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Anna Nyburg

Abstract

The focus of this article is the German-speaking refugees who made a contribution to the British textile trade as designers. Some of them had trained at major art schools such as the Bauhaus, although such training was not a guarantee of success: timing was important too. Some individual British companies were quick to use the talents and skills of refugee designers, in at least one case having former knowledge of German and Austrian design traditions. The Ambassador magazine was not only created by refugees but employed others to produce the attractive ultra-modern journal which was so important to the post-war export drive. In fact, the refugees seem to have been particularly active in the exporting of British textiles, several of them winning national awards for their achievements. Hans and Elsbeth Juda, respectively the editor and photographer of The Ambassador were not alone among the refugees in influencing British life through education, through their promotion of the visual and performing arts and most importantly, through creating employment.

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Rachel Dickson

Abstract

Werner ‘Jacky’ Jackson (né Werner Isaacsohn, 1904–1984) was a lauded student at the Bauhaus from 1924 to 1928, before the devastating fracture of his emerging professional life. A promising career in advertising and graphic design in Berlin, that most culturally progressive city before the rise of National Socialism, was suddenly and emphatically denied. And whereas many creative disciplines might form a student’s arsenal of skills prior to selecting one profession, Jacky employed numerous talents as he sought to establish himself in Britain, while occupying the uncertain position of a refugee. This essay introduces Jacky’s Bauhaus years and associated networks, his professional life in Berlin and Prague prior to emigration, his subsequent roles with the Lanchester Marionettes in Malvern, Gloucestershire, and at the Charter Club in Oxford,as well as his work as a toymaker and his final employment as a graphic designer for the Pressed Steel Company, Oxford (forerunner to British Leyland). However, unlike other narratives in this volume which focus on single creative outputs, this text, drawing on a number of scattered international archives, examines a multi-faceted journey within the applied arts, illustrating the difficulties faced by skilled émigrés, who were often unable to fulfil the careers for which they had been trained in a long-abandoned homeland.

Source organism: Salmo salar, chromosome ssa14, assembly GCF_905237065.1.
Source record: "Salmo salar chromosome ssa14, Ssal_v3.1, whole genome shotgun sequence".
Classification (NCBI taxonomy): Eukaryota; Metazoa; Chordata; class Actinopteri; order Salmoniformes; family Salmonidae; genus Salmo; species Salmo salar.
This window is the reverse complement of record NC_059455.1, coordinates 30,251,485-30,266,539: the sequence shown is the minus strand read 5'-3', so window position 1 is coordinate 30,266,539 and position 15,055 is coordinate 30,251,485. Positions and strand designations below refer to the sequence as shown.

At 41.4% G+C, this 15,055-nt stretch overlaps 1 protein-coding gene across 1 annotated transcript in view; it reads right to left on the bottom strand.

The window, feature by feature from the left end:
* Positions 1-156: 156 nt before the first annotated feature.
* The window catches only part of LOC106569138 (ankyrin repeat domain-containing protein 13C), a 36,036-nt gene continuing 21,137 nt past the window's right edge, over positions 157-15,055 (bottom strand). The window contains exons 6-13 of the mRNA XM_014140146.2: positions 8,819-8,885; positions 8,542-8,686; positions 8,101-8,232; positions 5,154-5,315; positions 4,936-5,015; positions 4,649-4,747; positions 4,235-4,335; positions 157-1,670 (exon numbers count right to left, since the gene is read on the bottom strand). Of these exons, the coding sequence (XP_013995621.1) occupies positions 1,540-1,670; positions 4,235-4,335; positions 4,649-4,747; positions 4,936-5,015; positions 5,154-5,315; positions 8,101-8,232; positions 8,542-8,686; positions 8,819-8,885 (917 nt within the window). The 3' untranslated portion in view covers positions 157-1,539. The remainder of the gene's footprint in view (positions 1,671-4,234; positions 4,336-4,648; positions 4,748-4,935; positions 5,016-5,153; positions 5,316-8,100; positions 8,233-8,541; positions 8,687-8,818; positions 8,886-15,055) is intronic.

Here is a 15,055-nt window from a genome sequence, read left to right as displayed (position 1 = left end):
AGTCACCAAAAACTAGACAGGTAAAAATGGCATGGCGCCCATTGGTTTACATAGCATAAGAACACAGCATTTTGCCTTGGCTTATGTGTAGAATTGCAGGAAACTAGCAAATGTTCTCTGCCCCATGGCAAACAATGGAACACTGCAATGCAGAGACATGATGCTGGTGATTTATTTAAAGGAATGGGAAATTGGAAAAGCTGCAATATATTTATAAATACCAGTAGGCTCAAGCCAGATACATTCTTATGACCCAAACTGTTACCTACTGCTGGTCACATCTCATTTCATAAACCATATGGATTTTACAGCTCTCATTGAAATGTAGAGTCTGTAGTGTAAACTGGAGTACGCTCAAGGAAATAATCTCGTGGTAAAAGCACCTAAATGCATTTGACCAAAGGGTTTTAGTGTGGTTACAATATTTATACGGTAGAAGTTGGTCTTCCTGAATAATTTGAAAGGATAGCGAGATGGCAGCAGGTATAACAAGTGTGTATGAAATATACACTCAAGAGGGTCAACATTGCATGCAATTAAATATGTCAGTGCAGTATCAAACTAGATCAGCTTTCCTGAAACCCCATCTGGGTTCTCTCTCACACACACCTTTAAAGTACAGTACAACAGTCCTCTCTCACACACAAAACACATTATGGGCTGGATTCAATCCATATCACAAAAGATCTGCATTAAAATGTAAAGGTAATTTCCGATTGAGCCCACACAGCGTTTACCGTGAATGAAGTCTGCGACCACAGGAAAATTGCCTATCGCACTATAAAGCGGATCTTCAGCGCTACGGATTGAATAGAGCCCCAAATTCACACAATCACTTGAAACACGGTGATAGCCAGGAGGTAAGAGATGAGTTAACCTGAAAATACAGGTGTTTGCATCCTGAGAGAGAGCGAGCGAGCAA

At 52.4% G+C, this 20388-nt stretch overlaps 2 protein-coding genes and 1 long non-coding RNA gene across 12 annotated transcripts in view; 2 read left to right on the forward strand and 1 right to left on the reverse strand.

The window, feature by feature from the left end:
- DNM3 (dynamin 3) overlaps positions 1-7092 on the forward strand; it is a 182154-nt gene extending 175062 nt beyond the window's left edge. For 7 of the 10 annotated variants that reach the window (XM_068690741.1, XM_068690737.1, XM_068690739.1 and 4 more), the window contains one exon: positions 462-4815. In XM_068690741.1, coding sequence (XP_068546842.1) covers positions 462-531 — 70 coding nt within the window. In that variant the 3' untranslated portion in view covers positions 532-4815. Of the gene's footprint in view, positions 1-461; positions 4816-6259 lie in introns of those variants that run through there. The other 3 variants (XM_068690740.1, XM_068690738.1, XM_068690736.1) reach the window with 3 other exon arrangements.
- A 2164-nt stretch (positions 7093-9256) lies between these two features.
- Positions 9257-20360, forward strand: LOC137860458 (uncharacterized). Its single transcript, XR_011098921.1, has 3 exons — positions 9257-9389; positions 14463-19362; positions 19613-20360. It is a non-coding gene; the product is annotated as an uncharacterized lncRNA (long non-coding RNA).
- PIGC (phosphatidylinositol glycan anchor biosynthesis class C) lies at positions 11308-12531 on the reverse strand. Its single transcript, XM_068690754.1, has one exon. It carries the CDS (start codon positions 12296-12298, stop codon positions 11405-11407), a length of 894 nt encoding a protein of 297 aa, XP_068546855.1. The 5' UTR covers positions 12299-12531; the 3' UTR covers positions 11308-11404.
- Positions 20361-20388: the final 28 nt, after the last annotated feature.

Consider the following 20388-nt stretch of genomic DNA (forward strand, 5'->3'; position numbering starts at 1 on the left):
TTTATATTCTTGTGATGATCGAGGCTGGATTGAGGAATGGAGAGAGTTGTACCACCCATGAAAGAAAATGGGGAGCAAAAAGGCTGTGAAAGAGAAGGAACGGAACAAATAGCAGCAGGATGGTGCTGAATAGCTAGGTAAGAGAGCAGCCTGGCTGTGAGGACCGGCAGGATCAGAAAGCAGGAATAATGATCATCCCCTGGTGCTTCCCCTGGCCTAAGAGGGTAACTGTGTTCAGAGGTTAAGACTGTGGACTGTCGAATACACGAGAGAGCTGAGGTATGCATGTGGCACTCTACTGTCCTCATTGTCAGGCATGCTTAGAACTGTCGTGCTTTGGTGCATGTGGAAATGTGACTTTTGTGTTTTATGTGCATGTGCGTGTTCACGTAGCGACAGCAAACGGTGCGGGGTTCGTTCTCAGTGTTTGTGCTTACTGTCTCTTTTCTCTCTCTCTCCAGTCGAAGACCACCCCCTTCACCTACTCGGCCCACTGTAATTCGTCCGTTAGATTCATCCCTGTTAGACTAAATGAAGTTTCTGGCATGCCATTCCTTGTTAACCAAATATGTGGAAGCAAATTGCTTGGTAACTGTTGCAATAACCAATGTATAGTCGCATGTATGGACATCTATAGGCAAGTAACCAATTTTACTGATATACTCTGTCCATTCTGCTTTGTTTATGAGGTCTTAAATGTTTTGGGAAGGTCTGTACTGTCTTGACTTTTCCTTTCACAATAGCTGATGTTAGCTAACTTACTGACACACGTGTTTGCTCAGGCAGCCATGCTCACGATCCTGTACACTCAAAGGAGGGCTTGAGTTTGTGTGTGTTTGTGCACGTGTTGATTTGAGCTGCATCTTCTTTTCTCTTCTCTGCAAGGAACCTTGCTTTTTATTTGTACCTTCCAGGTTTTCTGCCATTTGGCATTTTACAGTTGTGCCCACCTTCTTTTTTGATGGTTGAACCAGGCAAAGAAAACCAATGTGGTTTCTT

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Deirdre Fernand

Abstract

The German-born architect Peter Moro (1911–1998) was one of a number of émigrés to Britain who transformed its postwar landscape. A member of the influential Modern Architectural Research Group (MARS), created in 1933 and disbanded in 1957, he helped to promote the Modernist idiom in Britain, notably as one of the chief architects of London’s Royal Festival Hall in 1951. Arriving in 1936, he worked for the architect Berthold Lubetkin, himself a refugee from Russia. Through him Moro joined MARS, which proved the starting point for an outstanding career. Yet Lubetkin was openly dismissive of the group, criticising what he regarded as its lack of intellectual rigour. This essay seeks to examine Lubetkin’s view within the context of Thirties’ Modernism and its political backdrop. It will argue that MARS, whose members included Walter Gropius, László Moholy-Nagy, Ernö Goldfinger and Serge Chermayeff, played a pivotal role for displaced intellectuals. A forum for cultural exchange, ideas and networking, MARS was of lasting significance to those forging new identities in their adopted homeland.